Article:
featured image

Zan Times investigation: Banned from working, Afghan women grapple with abuse and despair at home

By Archit Mehta and Kreshma Fakhri 

When Saeeda* was dismissed from her role as a local government employee in Herat province, she lost more than her job. She lost her financial independence, the hard-won respect of her husband, and her sense of professional fulfilment.   

“There was a time when I mattered. Those days are gone and so has my happiness. There are days when I do not even recognise my husband … with each passing day he behaves increasingly like a Talib,” she said. 

The 31-year-old who graduated from university with a bachelor’s degree in public administration, is one of millions of Afghan women reeling from the Taliban’s sustained assault on their rights to work, study and take part in public life.  

Since seizing power in August 2021, the Taliban have barred women from universities, government jobs and working for national and international NGOs. In April 2023, they also banned Afghan women from working for the United Nations in Afghanistan, putting critical humanitarian operations in the country in further jeopardy.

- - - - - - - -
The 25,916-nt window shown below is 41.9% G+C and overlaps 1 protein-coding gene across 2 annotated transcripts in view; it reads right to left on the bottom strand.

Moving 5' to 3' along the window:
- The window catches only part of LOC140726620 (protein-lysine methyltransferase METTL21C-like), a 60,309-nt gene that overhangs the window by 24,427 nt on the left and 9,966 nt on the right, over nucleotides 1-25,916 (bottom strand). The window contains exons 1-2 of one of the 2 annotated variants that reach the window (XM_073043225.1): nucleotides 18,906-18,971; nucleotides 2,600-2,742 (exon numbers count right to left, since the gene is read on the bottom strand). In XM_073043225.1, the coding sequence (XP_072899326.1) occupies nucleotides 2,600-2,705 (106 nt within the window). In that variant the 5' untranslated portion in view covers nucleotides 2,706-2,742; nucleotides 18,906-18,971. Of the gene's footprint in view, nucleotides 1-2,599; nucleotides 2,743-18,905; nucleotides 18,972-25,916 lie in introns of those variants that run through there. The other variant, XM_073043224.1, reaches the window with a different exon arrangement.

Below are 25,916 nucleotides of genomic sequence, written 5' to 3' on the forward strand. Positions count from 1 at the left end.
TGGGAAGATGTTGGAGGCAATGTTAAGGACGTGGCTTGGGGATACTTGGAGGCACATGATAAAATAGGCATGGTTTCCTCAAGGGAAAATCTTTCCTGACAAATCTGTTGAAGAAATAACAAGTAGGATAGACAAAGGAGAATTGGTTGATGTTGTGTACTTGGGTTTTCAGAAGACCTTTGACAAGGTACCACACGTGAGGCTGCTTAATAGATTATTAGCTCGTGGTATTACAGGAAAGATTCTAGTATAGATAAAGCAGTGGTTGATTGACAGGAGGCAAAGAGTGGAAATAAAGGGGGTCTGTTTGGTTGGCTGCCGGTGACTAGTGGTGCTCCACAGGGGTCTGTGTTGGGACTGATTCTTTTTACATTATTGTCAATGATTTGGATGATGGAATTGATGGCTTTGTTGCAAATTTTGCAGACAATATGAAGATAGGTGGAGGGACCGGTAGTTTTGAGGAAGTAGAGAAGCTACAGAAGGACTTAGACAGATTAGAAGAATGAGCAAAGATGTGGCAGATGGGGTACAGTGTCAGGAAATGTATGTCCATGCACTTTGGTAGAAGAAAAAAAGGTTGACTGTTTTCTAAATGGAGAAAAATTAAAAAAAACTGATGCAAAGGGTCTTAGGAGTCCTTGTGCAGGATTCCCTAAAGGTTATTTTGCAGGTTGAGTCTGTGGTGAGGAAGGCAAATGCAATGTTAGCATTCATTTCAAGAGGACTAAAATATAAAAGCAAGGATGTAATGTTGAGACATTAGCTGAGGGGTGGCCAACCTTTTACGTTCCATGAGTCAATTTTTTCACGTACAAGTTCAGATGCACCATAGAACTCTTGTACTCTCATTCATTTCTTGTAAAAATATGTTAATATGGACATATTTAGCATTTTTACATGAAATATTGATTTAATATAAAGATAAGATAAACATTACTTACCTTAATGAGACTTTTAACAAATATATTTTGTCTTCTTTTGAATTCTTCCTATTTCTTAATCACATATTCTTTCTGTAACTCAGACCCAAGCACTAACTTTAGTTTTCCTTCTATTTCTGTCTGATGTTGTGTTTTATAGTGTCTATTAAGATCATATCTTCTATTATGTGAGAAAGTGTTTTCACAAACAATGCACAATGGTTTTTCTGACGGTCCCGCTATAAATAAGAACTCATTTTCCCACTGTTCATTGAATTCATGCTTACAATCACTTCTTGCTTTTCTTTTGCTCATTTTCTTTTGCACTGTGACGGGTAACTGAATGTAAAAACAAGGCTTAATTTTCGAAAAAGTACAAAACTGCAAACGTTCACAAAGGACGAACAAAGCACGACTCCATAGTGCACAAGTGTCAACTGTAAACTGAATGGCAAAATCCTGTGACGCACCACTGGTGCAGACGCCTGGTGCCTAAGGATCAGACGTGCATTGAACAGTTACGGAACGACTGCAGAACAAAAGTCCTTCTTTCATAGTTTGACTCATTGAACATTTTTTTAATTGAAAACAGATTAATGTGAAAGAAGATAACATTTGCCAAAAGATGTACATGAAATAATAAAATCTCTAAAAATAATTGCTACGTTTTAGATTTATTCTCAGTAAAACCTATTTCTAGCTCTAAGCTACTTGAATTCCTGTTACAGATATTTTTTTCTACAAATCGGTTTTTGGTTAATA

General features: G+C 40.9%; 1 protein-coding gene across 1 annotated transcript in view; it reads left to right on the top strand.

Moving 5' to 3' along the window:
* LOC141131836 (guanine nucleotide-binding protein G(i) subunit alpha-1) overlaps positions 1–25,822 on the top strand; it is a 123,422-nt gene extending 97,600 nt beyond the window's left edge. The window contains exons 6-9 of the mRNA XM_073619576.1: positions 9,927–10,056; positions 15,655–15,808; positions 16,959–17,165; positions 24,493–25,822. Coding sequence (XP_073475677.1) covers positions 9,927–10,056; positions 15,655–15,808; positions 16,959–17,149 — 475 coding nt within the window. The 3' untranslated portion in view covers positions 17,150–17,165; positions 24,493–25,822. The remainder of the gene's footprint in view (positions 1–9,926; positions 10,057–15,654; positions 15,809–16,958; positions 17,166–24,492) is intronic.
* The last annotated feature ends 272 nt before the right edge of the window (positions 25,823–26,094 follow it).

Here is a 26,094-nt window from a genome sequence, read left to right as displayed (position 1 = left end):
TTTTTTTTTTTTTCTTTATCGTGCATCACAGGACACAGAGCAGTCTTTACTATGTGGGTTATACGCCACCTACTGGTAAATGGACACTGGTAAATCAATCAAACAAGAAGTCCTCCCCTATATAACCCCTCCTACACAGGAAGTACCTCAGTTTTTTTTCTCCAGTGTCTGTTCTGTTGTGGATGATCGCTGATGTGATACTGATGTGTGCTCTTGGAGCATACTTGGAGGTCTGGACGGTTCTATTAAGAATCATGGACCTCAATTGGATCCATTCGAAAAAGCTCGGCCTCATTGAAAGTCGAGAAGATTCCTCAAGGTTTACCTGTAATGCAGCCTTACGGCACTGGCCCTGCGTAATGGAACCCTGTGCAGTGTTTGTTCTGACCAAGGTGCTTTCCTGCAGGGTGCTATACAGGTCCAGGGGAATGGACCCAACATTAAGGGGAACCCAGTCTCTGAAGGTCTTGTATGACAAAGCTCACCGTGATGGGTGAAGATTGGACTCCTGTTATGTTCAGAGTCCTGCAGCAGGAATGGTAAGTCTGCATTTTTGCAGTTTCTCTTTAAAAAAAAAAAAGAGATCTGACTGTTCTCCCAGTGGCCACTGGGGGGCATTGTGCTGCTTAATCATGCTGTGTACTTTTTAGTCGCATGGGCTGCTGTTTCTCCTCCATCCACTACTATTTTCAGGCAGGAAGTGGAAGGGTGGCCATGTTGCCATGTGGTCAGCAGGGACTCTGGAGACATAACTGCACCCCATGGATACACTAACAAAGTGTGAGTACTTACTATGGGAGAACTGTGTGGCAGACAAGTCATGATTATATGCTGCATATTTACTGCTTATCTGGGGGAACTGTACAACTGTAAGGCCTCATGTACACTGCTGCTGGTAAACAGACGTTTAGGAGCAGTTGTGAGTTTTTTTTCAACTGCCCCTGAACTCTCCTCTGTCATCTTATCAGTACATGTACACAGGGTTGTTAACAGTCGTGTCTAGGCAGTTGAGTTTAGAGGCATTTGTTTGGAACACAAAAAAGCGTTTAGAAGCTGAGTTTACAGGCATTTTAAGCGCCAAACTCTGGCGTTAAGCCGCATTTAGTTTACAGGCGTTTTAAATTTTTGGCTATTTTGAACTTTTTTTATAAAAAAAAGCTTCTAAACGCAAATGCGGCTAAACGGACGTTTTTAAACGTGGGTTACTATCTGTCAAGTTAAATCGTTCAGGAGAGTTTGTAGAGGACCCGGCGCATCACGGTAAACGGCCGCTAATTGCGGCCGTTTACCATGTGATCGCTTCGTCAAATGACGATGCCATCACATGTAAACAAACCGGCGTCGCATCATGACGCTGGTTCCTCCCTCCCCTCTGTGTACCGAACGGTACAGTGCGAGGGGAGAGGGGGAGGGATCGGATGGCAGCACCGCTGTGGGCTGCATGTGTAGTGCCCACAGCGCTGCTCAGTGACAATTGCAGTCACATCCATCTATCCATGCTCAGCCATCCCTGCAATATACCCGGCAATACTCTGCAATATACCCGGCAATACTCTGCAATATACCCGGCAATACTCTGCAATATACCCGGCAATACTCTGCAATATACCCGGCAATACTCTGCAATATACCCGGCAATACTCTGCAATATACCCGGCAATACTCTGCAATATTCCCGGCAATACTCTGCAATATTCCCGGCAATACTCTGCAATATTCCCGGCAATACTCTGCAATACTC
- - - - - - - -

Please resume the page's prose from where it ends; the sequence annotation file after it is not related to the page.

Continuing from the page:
To understand the impact of the Taliban’s tightening restrictions on women’s employment, Zan Times interviewed 50 women across 16 of Afghanistan’s 34 provinces. Some were single parents or the sole breadwinner in their families. All had been employed either by the government, NGOs or private companies before the Taliban regained power.  

Sixty percent of the women surveyed were in their 20s and had lived most of their lives when the Taliban were out of power.  

According to Zan Times’ investigation, half the women were forced to quit their jobs in August 2021. By December 2022, when the Taliban banned women from working for NGOs, all of them were out of a job and confined to their homes. 

UN experts, including Richard Bennett, the Special Rapporteur on the situation of human rights in Afghanistan, said since their takeover the Taliban have been “ruling through the most extreme forms of misogyny”, erasing 20 years of progress for women and girls’ rights

Part of this progress was the rising proportion of Afghan women in the workplace. In 2017, government data showed that women represented 31 percent of the staff employed by regional NGOs and 26 percent of the staff employed by international NGOs.